- Also known as: BIIB033
- Route of Administration: Intravenous Infusion
- Type: Humanized monoclonal antibody
- Reparative therapy
- Emerging treatment for: RRMS
- Status: In Phase II of clinical trials
Anti-LINGO-1 inhibits LINGO-1, to promote neuroprotection and remyelination.
How it Works
LINGO-1 is a protein exclusive to the CNS and expressed by neurons and oligodendrocytes. LINGO-1 can inhibit important processes including myelination, neuronal survival, axonal regeneration, and oligodendrocyte differentiation. Anti-LINGO-1 inhibits LINGO-1 in an effort to promote neuroprotection and remyelination in MS patients.
Research and Results
Phase I studies ( NCT01052506, NCT01244139) examined the effect of ascending doses of BIIB033 or placebo in healthy and MS participants. Results revealed BIIB033 was well tolerated. No serious adverse effects were reported (headache was the most common reported side effect). Results from these phase I studies encouraged further investigation.
A phase II study (SYNERGY) examined the effect of BIIB003 treatment (at various doses) in combination with Avonex (an approved interferon beta-1a treatment) in RRMS participants. Results from this study did not meet the primary endpoints (improvement of neuro-physical and/or cognitive function and/or disability) or secondary endpoints.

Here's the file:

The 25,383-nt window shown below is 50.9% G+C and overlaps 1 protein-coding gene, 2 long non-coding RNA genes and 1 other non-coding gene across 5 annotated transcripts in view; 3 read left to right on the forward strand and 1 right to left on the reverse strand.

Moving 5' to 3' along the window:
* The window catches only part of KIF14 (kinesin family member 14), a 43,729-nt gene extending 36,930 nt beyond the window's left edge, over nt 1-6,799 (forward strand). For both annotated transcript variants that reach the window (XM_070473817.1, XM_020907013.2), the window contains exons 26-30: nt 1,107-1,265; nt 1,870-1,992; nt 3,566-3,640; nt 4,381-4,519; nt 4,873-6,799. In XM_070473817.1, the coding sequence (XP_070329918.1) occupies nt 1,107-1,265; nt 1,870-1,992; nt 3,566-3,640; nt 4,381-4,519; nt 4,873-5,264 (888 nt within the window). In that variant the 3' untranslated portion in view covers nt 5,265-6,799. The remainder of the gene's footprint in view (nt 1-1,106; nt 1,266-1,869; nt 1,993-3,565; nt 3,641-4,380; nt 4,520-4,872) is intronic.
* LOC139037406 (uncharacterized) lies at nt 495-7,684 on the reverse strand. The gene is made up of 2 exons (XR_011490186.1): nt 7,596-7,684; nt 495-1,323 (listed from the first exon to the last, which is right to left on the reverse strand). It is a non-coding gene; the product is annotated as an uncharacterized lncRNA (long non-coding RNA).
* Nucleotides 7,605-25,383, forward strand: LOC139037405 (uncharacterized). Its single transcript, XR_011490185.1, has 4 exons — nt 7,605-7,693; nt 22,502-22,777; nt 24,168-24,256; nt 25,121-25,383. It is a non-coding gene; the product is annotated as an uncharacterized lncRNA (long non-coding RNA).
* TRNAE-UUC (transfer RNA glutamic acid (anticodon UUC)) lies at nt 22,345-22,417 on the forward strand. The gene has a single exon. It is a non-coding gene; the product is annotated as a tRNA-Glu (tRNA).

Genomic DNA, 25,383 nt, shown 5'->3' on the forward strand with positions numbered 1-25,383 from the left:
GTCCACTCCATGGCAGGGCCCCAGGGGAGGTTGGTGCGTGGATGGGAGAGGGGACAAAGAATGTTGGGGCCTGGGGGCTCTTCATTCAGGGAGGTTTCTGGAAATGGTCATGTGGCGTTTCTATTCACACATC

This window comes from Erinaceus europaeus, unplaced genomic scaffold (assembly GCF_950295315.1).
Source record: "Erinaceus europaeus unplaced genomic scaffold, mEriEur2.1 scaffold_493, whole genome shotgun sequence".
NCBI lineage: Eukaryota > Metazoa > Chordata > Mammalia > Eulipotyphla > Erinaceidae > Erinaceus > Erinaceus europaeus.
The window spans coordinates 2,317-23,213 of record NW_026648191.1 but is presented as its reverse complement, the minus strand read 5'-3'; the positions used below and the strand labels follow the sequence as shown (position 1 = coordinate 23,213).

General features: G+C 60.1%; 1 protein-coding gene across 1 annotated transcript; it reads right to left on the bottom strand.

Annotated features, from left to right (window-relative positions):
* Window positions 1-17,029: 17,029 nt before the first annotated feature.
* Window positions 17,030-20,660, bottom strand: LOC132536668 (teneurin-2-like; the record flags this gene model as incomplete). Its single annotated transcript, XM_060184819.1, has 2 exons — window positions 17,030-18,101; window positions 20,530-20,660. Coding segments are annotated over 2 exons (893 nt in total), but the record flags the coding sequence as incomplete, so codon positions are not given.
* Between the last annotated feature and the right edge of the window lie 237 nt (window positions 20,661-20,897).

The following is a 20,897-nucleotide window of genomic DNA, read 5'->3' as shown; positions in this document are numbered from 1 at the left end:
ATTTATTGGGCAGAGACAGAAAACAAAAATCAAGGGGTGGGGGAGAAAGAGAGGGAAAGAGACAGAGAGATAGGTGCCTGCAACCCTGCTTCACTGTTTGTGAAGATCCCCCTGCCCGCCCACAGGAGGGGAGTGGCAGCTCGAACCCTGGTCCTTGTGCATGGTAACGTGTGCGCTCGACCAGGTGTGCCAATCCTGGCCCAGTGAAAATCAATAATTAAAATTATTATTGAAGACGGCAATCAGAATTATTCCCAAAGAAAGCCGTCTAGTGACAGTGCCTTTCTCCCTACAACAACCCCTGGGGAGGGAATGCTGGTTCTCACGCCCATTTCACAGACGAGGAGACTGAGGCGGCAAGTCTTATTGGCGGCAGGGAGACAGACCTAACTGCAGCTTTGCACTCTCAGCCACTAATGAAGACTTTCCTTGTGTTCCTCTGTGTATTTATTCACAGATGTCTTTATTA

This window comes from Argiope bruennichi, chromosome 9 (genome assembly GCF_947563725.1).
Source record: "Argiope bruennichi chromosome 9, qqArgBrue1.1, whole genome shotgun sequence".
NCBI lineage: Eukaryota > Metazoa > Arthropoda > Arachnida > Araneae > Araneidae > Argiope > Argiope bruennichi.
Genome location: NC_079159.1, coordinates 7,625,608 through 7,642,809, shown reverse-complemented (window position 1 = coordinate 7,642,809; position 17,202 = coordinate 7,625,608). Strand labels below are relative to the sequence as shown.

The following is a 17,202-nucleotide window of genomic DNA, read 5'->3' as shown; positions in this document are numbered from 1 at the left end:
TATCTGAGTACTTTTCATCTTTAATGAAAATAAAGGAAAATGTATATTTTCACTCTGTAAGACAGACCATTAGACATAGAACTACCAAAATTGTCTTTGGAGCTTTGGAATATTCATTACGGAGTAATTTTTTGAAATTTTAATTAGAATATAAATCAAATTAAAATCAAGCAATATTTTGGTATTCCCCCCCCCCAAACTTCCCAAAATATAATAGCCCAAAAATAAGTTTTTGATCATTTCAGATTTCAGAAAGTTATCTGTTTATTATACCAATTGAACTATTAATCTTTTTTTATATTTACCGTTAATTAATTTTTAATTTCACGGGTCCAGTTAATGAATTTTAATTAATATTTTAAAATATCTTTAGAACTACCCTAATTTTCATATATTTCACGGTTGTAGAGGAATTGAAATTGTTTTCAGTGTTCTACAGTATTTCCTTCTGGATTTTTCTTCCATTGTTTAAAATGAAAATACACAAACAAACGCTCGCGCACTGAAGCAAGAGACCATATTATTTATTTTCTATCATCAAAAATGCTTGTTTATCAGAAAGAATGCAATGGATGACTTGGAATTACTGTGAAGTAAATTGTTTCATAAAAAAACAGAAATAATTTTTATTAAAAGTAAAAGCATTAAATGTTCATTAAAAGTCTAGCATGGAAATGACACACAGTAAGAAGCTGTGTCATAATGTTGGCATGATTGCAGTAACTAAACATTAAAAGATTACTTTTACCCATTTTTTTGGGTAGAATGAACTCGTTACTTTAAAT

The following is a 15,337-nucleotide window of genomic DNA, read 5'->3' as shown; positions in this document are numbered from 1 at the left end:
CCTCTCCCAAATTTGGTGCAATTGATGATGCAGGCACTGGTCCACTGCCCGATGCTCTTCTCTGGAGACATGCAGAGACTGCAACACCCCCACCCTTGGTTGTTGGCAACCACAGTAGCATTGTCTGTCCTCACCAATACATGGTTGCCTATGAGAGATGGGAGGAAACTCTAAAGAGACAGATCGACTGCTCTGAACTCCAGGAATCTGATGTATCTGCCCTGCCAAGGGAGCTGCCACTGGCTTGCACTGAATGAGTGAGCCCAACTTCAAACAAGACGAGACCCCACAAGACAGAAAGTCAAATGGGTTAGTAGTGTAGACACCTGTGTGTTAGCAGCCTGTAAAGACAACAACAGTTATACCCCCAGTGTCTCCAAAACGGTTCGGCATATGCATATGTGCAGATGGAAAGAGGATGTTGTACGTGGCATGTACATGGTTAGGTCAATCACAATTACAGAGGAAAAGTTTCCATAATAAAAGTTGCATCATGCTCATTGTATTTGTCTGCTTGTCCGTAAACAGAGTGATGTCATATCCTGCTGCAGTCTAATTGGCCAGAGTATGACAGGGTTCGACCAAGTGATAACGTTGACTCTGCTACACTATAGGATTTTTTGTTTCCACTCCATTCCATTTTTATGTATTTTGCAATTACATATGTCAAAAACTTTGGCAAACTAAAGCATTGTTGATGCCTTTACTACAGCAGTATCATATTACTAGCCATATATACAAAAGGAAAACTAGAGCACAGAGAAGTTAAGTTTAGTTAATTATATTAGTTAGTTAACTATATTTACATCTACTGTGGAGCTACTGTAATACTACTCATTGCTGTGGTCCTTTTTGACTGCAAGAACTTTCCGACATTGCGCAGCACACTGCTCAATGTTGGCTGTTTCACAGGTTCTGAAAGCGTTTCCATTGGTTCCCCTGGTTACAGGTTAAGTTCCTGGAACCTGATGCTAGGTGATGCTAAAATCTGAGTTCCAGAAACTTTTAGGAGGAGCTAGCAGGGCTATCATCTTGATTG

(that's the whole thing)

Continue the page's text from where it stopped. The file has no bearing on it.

A second phase II study (RENEW) investigated the safety and efficacy of BIIB003 treatment in participants affected by acute optic neuritis. Results of the trial were recently announced by Biogen Idec and demonstrated significant improvements in optic nerve performance after 32-week follow-up compared to placebo. The study showed no effect on secondary endpoints, including changes in optic nerve thickness and improvement in visual function.
Adverse Effects Reported
Anti-LINGO-1 appears to be well tolerated. Future studies will provide further insights into possible adverse effects.
Tran, J et al. Safety, tolerability and pharmacokinetics of the anti-LINGO-1 monoclonal antibody BIIB033 in healthy volunteers and subjects with multiple sclerosis. Presented at: 64th American Academy of Neurology Annual Meeting. New Orleans, LA, USA 21-28 April 2012 (P02.021).